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Life in the Hereafter: A Tour of What’s to Come

By Rabbi Zalman Schachter-Shalomi

Death did not frighten the pious Jew of old. He had faith in the talmudic contention that death is simply a transition from one life into another, likened to the ease of taking a hair out of milk. What the Jew wanted above all was to die fully conscious, to be in full possession of his mental faculties at the time that his soul left his body. For the hasid (righteous) it was a matter of absolute faith and conviction that the same One God who was worshipped in this world could be served in the worlds to come, as well.

For the not-so-pure, however, the process of extricating from bodily life was a bit more problematic. The soul that had become too fully identified with the body through sensual indulgence would find it difficult to separate from it. To accompany the body to its final resting place and to behold the putrefaction and the decay was understandably painful for such souls. This state of being is known as hibbut ha-kever, the pain and anguish of the grave. In order to destroy the illusory identification of soul with body and avert the consequent pain in death, hasidim would often engage in ascetic practices while still in this life. Particularly exalted souls would be able to achieve this level of consciousness through prayer and meditation, becoming oblivious to their physical body and surroundings.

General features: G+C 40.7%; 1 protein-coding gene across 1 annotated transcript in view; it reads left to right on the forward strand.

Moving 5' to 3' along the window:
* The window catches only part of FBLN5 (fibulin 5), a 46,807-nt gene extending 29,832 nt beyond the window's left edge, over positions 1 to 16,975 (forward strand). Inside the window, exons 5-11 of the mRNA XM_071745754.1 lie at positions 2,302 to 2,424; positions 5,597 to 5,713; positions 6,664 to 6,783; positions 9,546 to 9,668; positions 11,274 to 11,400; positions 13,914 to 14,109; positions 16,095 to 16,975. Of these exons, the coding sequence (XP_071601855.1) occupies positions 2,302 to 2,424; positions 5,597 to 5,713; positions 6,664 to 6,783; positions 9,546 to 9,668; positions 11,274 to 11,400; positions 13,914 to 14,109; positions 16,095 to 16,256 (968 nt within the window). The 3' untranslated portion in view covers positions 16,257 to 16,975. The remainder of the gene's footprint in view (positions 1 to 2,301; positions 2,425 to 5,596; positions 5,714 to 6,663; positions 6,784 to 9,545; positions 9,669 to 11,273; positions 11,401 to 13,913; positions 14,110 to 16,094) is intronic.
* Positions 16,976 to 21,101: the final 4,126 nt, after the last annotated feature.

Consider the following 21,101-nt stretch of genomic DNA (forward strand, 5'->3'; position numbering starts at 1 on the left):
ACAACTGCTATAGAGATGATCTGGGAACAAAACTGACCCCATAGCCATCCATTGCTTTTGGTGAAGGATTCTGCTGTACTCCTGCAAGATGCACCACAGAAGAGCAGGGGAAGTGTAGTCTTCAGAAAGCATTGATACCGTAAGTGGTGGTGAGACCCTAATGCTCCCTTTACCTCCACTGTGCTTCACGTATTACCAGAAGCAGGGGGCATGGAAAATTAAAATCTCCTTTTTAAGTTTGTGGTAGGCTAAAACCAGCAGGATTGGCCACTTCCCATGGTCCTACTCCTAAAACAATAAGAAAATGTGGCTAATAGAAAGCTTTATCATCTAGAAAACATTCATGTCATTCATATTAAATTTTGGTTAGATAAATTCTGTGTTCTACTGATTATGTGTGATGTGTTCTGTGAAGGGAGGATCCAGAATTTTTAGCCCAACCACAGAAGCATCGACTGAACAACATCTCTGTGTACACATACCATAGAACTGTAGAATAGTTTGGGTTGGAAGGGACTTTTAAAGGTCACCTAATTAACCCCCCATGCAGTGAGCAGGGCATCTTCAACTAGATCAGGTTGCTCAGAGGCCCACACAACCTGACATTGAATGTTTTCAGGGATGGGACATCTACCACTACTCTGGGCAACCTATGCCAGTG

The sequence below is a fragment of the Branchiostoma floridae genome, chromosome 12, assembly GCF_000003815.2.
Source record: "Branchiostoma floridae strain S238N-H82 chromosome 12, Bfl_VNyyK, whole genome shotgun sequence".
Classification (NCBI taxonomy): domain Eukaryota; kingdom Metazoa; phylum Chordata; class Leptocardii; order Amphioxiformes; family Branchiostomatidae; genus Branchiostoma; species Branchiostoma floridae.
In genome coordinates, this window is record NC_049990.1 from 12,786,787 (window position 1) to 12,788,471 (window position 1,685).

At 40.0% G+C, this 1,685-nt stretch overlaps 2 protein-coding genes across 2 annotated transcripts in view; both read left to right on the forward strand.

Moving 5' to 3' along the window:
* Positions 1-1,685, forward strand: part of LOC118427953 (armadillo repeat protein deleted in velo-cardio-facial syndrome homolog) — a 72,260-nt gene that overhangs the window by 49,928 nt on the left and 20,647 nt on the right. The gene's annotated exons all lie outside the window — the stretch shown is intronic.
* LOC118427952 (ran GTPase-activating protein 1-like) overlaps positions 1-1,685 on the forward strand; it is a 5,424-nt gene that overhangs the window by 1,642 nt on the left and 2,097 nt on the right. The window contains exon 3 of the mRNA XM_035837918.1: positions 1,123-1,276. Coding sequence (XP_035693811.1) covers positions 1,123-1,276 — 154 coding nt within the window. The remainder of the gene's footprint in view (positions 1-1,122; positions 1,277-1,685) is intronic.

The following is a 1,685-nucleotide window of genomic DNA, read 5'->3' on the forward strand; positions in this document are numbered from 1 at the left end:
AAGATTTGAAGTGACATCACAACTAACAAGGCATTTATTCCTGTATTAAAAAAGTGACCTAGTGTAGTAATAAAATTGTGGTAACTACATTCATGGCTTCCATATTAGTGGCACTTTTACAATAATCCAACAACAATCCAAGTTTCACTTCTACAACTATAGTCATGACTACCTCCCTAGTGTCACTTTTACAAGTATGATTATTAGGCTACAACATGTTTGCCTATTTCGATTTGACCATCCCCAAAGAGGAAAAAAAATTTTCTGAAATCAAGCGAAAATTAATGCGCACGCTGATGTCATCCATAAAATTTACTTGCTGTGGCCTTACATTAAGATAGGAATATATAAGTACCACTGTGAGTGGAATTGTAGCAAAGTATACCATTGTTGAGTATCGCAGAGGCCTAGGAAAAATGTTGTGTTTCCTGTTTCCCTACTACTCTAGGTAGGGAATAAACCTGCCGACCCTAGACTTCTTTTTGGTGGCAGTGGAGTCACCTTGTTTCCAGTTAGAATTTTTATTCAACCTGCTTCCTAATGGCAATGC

The earthbound disembodied soul can encounter a number of dangers. If it is unable to separate itself from the body even through pain, it can experience a decay of consciousness and a turning into nothingness. An angel, Dumah (Silence), is the guardian of the dead, and wanting to prevent this decay, asks each soul for its Hebrew name. The rabbis say that some people suffer amnesia due to the shock of dying and are, consequently, unable to remember their identity. In order to dispel this amnesia, the learning of a mnemonic device while one is alive is recommended: At theconclusion of every Amidah (the central prayer of the service), the worshiper is instructed to “sign off’ by reciting a biblical verse that begins with the first initial of his name and ends with the last letter of his name. Among Sephardic Jews, the child is initiated into his/her own sentence at the bar or bat mitzvah. In this way, the worshiper reinforces the memory of his Jewish name at the end of every prayer service. Thus, in death, even if he is unable to remember his name, he will he able to remember the Torah verse, because Torah is eternal and cannot decay. The soul will therefore be able to follow the angels who summon it before the heavenly court.